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Brian Minter: Fall bulbs will put a spring in your garden’s step

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Many late-blooming daffodils come in a wide range of colors, and many are heavily perfumed, making them great choices for indoor bouquets. Older scented favorites are N. “Happiness”, “Yellow Happiness” and “Geranium”. The most perfumed of them all is ‘Bridal Crown’, a delightful double white.

There has been a love affair with tulips for as long as I can remember. They are highly valued as cut flowers. By strategically choosing certain strains, you can extend their flowering time over three months. The earlier the tulips bloom, the shorter they are, while later-blooming varieties can reach heights of up to three feet. I am very fond of early botanical tulips for their tiny, spectacular, multi-colored flowers and their naturalization habit.

The interplay of tulips and myosotis (forget-me-nots) results in a delightful combination.  Photo: Florissa / Van Noort Bulb Co. For Brian Minter's column on September 26, 2020. [PNG Merlin Archive]The interplay of tulips and myosotis (forget-me-nots) results in a delightful combination. Photo: Florissa / Van Noort Bulb Co. Photo by Florissa / Van Noort Bulb Co. /.PNG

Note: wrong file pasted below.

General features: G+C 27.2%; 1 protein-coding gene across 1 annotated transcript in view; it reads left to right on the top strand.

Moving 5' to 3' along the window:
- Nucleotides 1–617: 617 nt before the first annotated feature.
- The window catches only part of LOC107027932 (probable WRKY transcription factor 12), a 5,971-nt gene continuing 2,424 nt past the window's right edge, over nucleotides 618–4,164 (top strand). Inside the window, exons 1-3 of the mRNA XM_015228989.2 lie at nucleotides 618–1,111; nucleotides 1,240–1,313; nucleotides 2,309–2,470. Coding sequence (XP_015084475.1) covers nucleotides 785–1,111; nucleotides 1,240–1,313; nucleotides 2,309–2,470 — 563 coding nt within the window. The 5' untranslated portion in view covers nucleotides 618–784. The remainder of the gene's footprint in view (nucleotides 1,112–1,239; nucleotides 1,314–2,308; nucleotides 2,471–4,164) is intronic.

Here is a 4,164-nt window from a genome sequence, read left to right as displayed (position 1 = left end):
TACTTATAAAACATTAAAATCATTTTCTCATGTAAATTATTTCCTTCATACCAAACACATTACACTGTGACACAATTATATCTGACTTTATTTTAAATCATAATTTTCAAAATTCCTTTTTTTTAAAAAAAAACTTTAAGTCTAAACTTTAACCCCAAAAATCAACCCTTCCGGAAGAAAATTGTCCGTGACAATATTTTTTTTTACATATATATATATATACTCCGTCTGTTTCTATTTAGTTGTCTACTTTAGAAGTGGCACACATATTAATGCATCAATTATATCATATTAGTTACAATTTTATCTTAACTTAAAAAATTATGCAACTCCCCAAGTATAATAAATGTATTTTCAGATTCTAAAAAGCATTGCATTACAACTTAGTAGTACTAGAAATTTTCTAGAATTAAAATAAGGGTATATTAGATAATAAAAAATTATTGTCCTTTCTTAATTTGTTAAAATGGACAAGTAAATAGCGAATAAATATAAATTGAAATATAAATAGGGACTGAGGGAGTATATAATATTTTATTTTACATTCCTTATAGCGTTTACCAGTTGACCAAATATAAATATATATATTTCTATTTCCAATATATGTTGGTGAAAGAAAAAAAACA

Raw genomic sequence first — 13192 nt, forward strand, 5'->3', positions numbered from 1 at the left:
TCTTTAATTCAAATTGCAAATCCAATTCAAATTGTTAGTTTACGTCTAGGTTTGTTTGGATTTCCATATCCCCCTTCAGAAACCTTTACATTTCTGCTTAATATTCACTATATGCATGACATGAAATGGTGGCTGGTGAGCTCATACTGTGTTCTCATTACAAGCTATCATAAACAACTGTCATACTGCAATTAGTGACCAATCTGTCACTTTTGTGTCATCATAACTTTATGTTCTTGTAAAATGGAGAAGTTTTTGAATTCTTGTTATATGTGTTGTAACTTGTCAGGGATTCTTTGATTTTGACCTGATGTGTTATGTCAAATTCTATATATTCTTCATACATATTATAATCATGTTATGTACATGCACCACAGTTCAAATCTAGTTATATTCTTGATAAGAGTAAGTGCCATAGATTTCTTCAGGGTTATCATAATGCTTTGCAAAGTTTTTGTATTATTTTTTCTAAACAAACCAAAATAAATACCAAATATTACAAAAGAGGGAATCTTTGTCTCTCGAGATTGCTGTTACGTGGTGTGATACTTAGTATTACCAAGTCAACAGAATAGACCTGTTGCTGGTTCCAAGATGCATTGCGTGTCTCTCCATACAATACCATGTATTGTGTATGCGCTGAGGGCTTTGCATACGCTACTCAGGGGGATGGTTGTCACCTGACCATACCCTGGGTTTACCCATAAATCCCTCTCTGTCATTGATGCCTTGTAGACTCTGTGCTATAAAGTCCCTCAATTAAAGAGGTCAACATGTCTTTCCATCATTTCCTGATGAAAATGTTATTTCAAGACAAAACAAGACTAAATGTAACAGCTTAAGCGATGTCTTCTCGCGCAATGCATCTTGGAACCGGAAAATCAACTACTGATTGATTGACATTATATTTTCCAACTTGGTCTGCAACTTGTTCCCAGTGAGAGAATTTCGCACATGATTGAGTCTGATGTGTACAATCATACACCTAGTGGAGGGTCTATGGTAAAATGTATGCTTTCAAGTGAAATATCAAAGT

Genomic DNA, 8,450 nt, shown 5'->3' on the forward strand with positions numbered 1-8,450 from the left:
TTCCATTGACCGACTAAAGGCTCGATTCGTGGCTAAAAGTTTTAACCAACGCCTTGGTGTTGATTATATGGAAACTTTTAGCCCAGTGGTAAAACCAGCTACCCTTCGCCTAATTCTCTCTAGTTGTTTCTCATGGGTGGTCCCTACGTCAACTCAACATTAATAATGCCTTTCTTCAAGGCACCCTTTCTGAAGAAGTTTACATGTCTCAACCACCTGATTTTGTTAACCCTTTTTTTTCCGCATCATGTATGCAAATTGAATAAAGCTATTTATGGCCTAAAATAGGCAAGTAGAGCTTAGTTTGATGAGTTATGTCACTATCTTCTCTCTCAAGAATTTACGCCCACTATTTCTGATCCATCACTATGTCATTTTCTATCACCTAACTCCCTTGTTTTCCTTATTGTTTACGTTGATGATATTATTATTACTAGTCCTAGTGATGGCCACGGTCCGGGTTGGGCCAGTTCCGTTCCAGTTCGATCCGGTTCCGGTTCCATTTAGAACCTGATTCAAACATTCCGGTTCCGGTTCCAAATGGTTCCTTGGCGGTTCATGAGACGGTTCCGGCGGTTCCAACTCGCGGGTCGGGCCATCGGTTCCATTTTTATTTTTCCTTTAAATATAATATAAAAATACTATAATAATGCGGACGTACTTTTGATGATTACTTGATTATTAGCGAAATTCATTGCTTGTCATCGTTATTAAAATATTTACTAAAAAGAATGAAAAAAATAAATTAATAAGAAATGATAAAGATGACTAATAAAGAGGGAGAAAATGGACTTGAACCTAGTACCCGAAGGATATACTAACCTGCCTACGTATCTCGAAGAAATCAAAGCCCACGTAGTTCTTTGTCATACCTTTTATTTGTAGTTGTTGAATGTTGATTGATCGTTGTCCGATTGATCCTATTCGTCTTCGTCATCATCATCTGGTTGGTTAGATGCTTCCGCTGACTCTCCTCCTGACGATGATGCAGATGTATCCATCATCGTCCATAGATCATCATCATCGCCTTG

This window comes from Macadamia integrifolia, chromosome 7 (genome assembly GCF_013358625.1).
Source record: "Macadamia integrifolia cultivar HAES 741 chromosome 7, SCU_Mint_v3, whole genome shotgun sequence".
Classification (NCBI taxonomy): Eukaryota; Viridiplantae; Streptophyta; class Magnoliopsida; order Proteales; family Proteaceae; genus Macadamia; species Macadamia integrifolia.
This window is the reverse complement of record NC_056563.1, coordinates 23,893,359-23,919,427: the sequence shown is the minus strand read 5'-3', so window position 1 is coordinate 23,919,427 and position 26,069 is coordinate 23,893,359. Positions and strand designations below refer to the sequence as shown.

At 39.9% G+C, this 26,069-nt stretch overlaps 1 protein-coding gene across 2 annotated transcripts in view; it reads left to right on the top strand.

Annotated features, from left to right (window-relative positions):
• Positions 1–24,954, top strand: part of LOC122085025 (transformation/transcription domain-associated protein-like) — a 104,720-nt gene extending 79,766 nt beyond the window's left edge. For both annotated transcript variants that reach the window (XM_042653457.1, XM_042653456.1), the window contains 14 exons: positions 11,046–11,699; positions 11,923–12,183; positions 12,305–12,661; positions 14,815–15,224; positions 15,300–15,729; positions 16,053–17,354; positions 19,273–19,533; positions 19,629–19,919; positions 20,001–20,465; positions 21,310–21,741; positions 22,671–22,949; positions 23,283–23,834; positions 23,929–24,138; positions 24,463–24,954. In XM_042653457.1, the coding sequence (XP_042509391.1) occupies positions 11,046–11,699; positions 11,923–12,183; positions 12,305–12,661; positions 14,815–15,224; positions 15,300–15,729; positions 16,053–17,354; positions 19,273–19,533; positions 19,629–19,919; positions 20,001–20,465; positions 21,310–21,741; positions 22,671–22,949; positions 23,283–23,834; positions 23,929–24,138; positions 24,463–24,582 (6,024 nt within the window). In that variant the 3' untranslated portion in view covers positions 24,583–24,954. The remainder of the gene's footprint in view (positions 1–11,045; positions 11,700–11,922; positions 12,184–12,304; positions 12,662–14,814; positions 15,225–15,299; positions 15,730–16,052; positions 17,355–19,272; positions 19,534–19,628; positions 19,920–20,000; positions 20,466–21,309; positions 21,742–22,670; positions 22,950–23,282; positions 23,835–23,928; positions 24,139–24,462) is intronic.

The first tulips to bloom are the individual early species, followed by the triumphs. Compact and strong, both look good in stormy spring weather. High season Darwin hybrids, the strains we are most familiar with, grow to be about two feet tall. Ruffled, fringed, green-touched viridifloras extend the season into May, and unique peony tulips round off the spring onion show with a bang.

In June when you thought the lightbulbs were ready, wonderful allies hold the grand finale. From the tiny blooming Allium moly luteum to the medium-sized “drumsticks” (A. sphaerocephalon) and the giants Allium giganteum and A. “Globemaster”, they work when other garden colors are just beginning and they attract all pollinators.

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